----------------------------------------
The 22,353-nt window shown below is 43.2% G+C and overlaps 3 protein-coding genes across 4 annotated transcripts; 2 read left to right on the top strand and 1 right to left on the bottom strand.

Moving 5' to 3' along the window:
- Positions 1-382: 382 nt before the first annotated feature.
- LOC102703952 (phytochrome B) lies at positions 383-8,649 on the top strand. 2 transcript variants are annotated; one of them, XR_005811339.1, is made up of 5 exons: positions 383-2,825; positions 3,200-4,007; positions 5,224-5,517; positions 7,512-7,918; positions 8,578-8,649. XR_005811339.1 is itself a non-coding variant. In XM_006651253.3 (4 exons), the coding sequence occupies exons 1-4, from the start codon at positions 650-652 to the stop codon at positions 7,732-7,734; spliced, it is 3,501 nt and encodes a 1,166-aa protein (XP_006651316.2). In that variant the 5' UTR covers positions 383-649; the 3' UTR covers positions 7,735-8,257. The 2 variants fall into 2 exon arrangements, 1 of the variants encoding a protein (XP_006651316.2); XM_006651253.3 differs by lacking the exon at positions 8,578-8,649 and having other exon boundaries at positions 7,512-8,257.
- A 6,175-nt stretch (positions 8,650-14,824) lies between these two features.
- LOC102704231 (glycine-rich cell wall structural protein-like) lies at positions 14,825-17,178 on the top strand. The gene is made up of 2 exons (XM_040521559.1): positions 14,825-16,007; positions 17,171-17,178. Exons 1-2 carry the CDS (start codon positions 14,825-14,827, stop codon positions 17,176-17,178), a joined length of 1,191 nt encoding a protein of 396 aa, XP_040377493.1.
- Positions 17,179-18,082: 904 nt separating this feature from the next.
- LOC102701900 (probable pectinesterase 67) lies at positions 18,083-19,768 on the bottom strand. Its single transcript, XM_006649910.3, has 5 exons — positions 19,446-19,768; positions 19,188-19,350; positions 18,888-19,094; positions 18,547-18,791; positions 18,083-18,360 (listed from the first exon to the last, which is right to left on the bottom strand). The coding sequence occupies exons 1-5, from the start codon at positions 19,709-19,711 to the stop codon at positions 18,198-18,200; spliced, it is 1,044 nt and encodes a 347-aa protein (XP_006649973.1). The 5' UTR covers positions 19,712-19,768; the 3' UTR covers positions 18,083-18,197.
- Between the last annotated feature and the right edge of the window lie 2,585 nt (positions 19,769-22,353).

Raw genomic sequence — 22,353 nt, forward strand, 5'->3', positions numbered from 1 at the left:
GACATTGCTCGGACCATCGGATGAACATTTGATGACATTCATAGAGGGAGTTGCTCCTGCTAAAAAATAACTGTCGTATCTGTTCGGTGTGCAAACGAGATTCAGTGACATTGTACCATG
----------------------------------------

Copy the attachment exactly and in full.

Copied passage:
The 22,353-nt window shown below is 43.2% G+C and overlaps 3 protein-coding genes across 4 annotated transcripts; 2 read left to right on the top strand and 1 right to left on the bottom strand.

Moving 5' to 3' along the window:
- Positions 1-382: 382 nt before the first annotated feature.
- LOC102703952 (phytochrome B) lies at positions 383-8,649 on the top strand. 2 transcript variants are annotated; one of them, XR_005811339.1, is made up of 5 exons: positions 383-2,825; positions 3,200-4,007; positions 5,224-5,517; positions 7,512-7,918; positions 8,578-8,649. XR_005811339.1 is itself a non-coding variant. In XM_006651253.3 (4 exons), the coding sequence occupies exons 1-4, from the start codon at positions 650-652 to the stop codon at positions 7,732-7,734; spliced, it is 3,501 nt and encodes a 1,166-aa protein (XP_006651316.2). In that variant the 5' UTR covers positions 383-649; the 3' UTR covers positions 7,735-8,257. The 2 variants fall into 2 exon arrangements, 1 of the variants encoding a protein (XP_006651316.2); XM_006651253.3 differs by lacking the exon at positions 8,578-8,649 and having other exon boundaries at positions 7,512-8,257.
- A 6,175-nt stretch (positions 8,650-14,824) lies between these two features.
- LOC102704231 (glycine-rich cell wall structural protein-like) lies at positions 14,825-17,178 on the top strand. The gene is made up of 2 exons (XM_040521559.1): positions 14,825-16,007; positions 17,171-17,178. Exons 1-2 carry the CDS (start codon positions 14,825-14,827, stop codon positions 17,176-17,178), a joined length of 1,191 nt encoding a protein of 396 aa, XP_040377493.1.
- Positions 17,179-18,082: 904 nt separating this feature from the next.
- LOC102701900 (probable pectinesterase 67) lies at positions 18,083-19,768 on the bottom strand. Its single transcript, XM_006649910.3, has 5 exons — positions 19,446-19,768; positions 19,188-19,350; positions 18,888-19,094; positions 18,547-18,791; positions 18,083-18,360 (listed from the first exon to the last, which is right to left on the bottom strand). The coding sequence occupies exons 1-5, from the start codon at positions 19,709-19,711 to the stop codon at positions 18,198-18,200; spliced, it is 1,044 nt and encodes a 347-aa protein (XP_006649973.1). The 5' UTR covers positions 19,712-19,768; the 3' UTR covers positions 18,083-18,197.
- Between the last annotated feature and the right edge of the window lie 2,585 nt (positions 19,769-22,353).

Raw genomic sequence — 22,353 nt, forward strand, 5'->3', positions numbered from 1 at the left:
GACATTGCTCGGACCATCGGATGAACATTTGATGACATTCATAGAGGGAGTTGCTCCTGCTAAAAAATAACTGTCGTATCTGTTCGGTGTGCAAACGAGATTCAGTGACATTGTACCATG